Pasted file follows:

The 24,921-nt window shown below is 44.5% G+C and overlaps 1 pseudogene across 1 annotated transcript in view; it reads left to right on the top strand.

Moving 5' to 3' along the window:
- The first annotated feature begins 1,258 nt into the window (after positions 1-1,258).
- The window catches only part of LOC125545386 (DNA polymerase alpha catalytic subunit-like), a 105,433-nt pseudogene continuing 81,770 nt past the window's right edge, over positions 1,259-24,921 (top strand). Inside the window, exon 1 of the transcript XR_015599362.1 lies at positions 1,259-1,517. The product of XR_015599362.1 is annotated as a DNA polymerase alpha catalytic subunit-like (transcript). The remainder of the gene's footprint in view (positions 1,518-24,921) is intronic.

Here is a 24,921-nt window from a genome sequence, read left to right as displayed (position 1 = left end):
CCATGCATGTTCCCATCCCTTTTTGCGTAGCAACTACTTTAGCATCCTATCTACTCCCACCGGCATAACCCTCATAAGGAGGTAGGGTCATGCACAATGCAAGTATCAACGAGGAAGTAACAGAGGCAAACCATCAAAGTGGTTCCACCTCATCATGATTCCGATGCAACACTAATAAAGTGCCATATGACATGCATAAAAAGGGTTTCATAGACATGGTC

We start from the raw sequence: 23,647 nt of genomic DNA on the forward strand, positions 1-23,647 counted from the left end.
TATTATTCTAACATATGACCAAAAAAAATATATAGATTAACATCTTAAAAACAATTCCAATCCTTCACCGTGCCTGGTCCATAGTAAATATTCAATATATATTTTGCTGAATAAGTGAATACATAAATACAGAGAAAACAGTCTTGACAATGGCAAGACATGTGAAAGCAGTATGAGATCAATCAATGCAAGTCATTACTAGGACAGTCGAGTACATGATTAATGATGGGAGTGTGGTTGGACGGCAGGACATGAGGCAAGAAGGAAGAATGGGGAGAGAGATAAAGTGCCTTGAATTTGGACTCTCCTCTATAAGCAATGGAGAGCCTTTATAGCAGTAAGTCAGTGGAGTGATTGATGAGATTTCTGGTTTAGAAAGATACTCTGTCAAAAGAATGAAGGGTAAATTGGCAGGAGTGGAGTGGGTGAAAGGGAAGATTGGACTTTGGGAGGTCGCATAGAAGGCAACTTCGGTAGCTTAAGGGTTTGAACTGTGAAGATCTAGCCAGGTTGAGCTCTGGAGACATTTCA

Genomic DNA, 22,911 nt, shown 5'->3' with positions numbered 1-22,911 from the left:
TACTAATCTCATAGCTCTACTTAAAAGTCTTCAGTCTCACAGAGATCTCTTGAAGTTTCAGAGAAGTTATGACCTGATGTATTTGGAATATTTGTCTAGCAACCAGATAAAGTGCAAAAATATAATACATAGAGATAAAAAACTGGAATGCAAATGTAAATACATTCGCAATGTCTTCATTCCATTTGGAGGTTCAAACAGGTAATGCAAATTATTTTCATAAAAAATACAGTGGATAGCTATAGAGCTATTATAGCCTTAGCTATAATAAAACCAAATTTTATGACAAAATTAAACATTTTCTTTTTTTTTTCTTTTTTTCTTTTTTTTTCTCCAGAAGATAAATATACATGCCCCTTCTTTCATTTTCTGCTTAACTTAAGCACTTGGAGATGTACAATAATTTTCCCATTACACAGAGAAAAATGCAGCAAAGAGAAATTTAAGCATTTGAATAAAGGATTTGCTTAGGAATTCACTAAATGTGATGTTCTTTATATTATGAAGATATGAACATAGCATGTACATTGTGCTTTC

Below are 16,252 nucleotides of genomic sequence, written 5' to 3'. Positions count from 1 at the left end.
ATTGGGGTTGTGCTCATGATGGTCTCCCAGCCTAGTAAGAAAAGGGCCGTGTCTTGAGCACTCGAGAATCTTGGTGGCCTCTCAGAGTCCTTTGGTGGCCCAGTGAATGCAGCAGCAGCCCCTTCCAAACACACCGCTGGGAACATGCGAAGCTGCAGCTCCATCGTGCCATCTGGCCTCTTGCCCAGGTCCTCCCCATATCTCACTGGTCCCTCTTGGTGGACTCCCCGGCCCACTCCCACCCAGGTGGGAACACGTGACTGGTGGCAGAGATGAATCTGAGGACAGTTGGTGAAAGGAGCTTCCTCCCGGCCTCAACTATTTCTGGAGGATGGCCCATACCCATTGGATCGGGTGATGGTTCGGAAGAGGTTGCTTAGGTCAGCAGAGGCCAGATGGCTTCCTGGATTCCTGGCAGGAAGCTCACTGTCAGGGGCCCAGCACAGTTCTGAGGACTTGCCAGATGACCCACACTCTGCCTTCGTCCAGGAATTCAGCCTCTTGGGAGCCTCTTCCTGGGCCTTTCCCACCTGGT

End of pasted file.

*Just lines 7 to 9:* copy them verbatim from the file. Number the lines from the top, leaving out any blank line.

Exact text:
We start from the raw sequence: 23,647 nt of genomic DNA on the forward strand, positions 1-23,647 counted from the left end.
TATTATTCTAACATATGACCAAAAAAAATATATAGATTAACATCTTAAAAACAATTCCAATCCTTCACCGTGCCTGGTCCATAGTAAATATTCAATATATATTTTGCTGAATAAGTGAATACATAAATACAGAGAAAACAGTCTTGACAATGGCAAGACATGTGAAAGCAGTATGAGATCAATCAATGCAAGTCATTACTAGGACAGTCGAGTACATGATTAATGATGGGAGTGTGGTTGGACGGCAGGACATGAGGCAAGAAGGAAGAATGGGGAGAGAGATAAAGTGCCTTGAATTTGGACTCTCCTCTATAAGCAATGGAGAGCCTTTATAGCAGTAAGTCAGTGGAGTGATTGATGAGATTTCTGGTTTAGAAAGATACTCTGTCAAAAGAATGAAGGGTAAATTGGCAGGAGTGGAGTGGGTGAAAGGGAAGATTGGACTTTGGGAGGTCGCATAGAAGGCAACTTCGGTAGCTTAAGGGTTTGAACTGTGAAGATCTAGCCAGGTTGAGCTCTGGAGACATTTCA

Genomic DNA, 22,911 nt, shown 5'->3' with positions numbered 1-22,911 from the left: